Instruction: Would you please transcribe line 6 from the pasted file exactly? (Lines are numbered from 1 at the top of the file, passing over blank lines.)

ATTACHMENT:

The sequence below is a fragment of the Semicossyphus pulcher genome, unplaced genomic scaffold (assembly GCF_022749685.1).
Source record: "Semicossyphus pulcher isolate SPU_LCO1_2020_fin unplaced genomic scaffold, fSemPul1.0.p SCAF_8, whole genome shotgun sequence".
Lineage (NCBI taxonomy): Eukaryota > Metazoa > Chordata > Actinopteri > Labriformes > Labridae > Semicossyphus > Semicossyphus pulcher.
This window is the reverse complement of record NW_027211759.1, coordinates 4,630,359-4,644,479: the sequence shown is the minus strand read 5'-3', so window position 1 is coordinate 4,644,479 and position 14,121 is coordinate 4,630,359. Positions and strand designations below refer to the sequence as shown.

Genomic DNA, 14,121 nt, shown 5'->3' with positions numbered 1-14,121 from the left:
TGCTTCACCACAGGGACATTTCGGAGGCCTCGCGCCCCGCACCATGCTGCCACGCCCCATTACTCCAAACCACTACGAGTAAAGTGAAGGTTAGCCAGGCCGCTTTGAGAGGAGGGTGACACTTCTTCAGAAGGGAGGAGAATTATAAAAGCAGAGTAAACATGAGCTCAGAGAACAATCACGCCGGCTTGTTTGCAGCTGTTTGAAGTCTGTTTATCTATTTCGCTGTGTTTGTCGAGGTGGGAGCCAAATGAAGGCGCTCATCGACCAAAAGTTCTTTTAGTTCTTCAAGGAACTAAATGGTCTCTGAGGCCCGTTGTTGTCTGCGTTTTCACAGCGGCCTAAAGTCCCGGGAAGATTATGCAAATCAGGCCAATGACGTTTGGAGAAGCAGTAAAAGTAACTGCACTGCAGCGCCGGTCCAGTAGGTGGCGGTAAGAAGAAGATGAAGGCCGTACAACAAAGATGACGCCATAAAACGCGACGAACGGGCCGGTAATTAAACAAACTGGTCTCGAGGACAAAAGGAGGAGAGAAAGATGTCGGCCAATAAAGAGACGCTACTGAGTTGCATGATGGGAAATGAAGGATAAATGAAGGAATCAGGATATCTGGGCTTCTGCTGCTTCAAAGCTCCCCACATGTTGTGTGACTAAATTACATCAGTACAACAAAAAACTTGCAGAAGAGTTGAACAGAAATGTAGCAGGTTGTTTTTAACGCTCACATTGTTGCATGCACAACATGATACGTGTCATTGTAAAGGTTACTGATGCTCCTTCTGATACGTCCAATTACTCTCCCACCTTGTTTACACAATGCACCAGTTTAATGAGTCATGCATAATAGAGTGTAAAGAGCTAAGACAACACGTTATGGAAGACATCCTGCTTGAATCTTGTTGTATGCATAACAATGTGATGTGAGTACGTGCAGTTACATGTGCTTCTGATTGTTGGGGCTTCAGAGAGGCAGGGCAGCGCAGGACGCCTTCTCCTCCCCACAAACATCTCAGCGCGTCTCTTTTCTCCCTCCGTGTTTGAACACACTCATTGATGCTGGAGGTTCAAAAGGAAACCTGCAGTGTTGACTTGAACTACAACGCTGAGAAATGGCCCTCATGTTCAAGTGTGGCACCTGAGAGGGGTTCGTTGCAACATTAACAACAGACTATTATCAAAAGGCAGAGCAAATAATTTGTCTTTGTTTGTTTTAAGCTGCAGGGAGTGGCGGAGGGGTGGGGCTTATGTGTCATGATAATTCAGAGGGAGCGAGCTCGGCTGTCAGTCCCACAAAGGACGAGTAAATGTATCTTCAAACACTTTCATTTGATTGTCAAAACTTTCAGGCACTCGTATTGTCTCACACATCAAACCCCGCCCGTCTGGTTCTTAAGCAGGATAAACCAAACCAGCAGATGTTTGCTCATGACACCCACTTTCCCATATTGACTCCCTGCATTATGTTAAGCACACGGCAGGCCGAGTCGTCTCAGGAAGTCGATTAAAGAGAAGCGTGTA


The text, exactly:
TGCTTCACCACAGGGACATTTCGGAGGCCTCGCGCCCCGCACCATGCTGCCACGCCCCATTACTCCAAACCACTACGAGTAAAGTGAAGGTTAGCCAGGCCGCTTTGAGAGGAGGGTGACACTTCTTCAGAAGGGAGGAGAATTATAAAAGCAGAGTAAACATGAGCTCAGAGAACAATCACGCCGGCTTGTTTGCAGCTGTTTGAAGTCTGTTTATCTATTTCGCTGTGTTTGTCGAGGTGGGAGCCAAATGAAGGCGCTCATCGACCAAAAGTTCTTTTAGTTCTTCAAGGAACTAAATGGTCTCTGAGGCCCGTTGTTGTCTGCGTTTTCACAGCGGCCTAAAGTCCCGGGAAGATTATGCAAATCAGGCCAATGACGTTTGGAGAAGCAGTAAAAGTAACTGCACTGCAGCGCCGGTCCAGTAGGTGGCGGTAAGAAGAAGATGAAGGCCGTACAACAAAGATGACGCCATAAAACGCGACGAACGGGCCGGTAATTAAACAAACTGGTCTCGAGGACAAAAGGAGGAGAGAAAGATGTCGGCCAATAAAGAGACGCTACTGAGTTGCATGATGGGAAATGAAGGATAAATGAAGGAATCAGGATATCTGGGCTTCTGCTGCTTCAAAGCTCCCCACATGTTGTGTGACTAAATTACATCAGTACAACAAAAAACTTGCAGAAGAGTTGAACAGAAATGTAGCAGGTTGTTTTTAACGCTCACATTGTTGCATGCACAACATGATACGTGTCATTGTAAAGGTTACTGATGCTCCTTCTGATACGTCCAATTACTCTCCCACCTTGTTTACACAATGCACCAGTTTAATGAGTCATGCATAATAGAGTGTAAAGAGCTAAGACAACACGTTATGGAAGACATCCTGCTTGAATCTTGTTGTATGCATAACAATGTGATGTGAGTACGTGCAGTTACATGTGCTTCTGATTGTTGGGGCTTCAGAGAGGCAGGGCAGCGCAGGACGCCTTCTCCTCCCCACAAACATCTCAGCGCGTCTCTTTTCTCCCTCCGTGTTTGAACACACTCATTGATGCTGGAGGTTCAAAAGGAAACCTGCAGTGTTGACTTGAACTACAACGCTGAGAAATGGCCCTCATGTTCAAGTGTGGCACCTGAGAGGGGTTCGTTGCAACATTAACAACAGACTATTATCAAAAGGCAGAGCAAATAATTTGTCTTTGTTTGTTTTAAGCTGCAGGGAGTGGCGGAGGGGTGGGGCTTATGTGTCATGATAATTCAGAGGGAGCGAGCTCGGCTGTCAGTCCCACAAAGGACGAGTAAATGTATCTTCAAACACTTTCATTTGATTGTCAAAACTTTCAGGCACTCGTATTGTCTCACACATCAAACCCCGCCCGTCTGGTTCTTAAGCAGGATAAACCAAACCAGCAGATGTTTGCTCATGACACCCACTTTCCCATATTGACTCCCTGCATTATGTTAAGCACACGGCAGGCCGAGTCGTCTCAGGAAGTCGATTAAAGAGAAGCGTGTA